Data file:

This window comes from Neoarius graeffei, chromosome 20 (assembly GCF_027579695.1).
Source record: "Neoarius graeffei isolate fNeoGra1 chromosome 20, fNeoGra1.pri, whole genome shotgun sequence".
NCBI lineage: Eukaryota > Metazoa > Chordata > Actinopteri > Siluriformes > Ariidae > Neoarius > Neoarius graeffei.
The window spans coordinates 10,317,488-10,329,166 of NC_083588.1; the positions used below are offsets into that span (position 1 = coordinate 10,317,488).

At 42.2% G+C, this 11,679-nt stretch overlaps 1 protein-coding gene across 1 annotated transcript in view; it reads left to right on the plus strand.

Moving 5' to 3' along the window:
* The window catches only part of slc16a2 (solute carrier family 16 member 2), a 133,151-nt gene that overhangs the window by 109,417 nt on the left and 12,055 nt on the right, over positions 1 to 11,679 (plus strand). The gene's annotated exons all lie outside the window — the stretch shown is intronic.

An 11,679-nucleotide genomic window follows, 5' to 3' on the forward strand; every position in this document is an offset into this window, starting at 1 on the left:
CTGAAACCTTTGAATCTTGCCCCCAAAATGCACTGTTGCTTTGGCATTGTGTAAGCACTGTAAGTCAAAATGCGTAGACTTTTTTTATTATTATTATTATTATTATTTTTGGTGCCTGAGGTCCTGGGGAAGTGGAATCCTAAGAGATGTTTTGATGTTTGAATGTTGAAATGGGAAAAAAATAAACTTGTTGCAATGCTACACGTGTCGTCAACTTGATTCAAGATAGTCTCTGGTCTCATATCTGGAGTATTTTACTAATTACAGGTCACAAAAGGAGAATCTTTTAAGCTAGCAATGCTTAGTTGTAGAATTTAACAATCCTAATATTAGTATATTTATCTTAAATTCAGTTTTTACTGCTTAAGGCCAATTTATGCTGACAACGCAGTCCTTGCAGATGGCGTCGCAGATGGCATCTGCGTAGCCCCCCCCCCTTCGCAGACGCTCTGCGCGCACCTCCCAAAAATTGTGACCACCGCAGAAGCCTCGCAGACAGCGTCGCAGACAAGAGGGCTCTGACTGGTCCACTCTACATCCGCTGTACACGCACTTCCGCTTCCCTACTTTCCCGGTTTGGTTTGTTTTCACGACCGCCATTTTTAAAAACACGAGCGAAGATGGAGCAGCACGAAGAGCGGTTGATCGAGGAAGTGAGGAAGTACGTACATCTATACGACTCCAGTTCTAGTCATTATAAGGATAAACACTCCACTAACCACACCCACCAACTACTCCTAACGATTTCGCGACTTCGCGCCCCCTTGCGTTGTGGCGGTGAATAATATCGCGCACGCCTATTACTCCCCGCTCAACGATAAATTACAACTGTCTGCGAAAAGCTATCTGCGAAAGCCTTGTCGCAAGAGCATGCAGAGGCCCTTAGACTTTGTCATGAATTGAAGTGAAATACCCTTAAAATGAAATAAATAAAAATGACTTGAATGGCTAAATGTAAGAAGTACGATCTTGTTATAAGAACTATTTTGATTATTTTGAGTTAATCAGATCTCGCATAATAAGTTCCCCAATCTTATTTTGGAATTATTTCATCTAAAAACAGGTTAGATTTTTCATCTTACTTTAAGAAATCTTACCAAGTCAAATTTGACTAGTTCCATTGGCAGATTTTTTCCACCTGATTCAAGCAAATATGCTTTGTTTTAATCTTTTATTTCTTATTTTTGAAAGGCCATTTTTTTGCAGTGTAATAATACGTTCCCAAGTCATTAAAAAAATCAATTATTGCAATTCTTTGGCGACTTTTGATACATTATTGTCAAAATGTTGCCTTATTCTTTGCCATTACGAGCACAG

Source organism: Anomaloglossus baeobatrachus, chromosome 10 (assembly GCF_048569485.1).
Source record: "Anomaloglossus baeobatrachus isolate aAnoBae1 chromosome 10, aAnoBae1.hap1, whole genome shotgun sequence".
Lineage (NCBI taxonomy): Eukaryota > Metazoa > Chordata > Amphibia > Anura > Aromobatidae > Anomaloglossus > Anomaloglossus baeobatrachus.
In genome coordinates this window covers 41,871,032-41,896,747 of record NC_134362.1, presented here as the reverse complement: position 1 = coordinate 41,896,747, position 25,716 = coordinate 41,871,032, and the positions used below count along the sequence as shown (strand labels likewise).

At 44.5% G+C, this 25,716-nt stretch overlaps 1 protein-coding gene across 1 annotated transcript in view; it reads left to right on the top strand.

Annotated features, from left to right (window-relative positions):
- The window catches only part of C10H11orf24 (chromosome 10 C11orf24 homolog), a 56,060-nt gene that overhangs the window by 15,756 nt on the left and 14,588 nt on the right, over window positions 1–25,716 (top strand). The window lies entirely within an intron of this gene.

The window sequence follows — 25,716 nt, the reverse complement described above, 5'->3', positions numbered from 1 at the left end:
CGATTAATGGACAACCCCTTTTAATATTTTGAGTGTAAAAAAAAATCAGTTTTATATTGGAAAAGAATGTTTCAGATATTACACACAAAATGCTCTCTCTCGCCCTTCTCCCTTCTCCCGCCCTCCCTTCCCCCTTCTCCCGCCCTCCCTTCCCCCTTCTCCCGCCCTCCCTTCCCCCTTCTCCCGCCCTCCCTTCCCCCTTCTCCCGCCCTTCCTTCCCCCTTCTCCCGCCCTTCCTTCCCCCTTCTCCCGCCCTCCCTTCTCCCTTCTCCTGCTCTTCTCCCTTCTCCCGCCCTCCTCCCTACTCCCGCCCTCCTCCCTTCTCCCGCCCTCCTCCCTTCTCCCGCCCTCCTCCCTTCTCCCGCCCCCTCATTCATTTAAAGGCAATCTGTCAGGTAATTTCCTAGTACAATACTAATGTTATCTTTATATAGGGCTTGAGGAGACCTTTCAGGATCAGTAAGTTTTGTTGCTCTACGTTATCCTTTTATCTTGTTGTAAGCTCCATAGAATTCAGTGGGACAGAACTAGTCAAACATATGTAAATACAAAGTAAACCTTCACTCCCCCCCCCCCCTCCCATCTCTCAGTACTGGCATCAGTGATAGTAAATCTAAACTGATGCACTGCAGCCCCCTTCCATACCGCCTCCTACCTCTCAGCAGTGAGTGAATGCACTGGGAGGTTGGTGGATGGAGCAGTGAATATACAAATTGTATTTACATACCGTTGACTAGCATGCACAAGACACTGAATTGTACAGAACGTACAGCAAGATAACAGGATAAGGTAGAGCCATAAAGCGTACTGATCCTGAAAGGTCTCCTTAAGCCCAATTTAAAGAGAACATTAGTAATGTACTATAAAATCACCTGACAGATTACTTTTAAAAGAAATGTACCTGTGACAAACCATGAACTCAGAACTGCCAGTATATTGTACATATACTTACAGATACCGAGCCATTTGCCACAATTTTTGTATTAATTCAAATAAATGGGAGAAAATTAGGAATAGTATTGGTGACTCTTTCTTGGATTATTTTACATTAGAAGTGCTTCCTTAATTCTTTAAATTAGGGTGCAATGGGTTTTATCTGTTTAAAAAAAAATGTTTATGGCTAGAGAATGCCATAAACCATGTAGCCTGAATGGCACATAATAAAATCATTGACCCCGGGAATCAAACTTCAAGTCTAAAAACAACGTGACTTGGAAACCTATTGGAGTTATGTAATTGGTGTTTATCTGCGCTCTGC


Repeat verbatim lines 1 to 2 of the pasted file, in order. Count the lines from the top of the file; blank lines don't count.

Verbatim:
This window comes from Neoarius graeffei, chromosome 20 (assembly GCF_027579695.1).
Source record: "Neoarius graeffei isolate fNeoGra1 chromosome 20, fNeoGra1.pri, whole genome shotgun sequence".